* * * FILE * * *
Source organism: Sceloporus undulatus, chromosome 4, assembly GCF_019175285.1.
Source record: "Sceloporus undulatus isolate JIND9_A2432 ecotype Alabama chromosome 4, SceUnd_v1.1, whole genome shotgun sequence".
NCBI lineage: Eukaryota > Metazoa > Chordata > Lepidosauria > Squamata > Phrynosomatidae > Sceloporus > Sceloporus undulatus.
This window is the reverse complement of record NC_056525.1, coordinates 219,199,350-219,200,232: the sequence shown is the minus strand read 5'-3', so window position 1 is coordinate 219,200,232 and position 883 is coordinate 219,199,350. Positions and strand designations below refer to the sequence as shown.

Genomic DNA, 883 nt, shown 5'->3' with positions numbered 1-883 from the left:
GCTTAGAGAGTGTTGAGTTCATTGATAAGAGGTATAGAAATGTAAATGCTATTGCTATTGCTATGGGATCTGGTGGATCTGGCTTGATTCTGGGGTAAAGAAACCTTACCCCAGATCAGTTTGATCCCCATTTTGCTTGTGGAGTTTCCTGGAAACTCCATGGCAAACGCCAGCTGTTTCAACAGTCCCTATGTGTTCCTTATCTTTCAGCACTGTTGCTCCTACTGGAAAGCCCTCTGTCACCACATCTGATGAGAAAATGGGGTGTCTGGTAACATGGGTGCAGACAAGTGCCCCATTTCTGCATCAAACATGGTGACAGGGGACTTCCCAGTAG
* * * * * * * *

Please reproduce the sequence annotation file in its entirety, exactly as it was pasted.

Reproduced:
Source organism: Sceloporus undulatus, chromosome 4, assembly GCF_019175285.1.
Source record: "Sceloporus undulatus isolate JIND9_A2432 ecotype Alabama chromosome 4, SceUnd_v1.1, whole genome shotgun sequence".
NCBI lineage: Eukaryota > Metazoa > Chordata > Lepidosauria > Squamata > Phrynosomatidae > Sceloporus > Sceloporus undulatus.
This window is the reverse complement of record NC_056525.1, coordinates 219,199,350-219,200,232: the sequence shown is the minus strand read 5'-3', so window position 1 is coordinate 219,200,232 and position 883 is coordinate 219,199,350. Positions and strand designations below refer to the sequence as shown.

Genomic DNA, 883 nt, shown 5'->3' with positions numbered 1-883 from the left:
GCTTAGAGAGTGTTGAGTTCATTGATAAGAGGTATAGAAATGTAAATGCTATTGCTATTGCTATGGGATCTGGTGGATCTGGCTTGATTCTGGGGTAAAGAAACCTTACCCCAGATCAGTTTGATCCCCATTTTGCTTGTGGAGTTTCCTGGAAACTCCATGGCAAACGCCAGCTGTTTCAACAGTCCCTATGTGTTCCTTATCTTTCAGCACTGTTGCTCCTACTGGAAAGCCCTCTGTCACCACATCTGATGAGAAAATGGGGTGTCTGGTAACATGGGTGCAGACAAGTGCCCCATTTCTGCATCAAACATGGTGACAGGGGACTTCCCAGTAG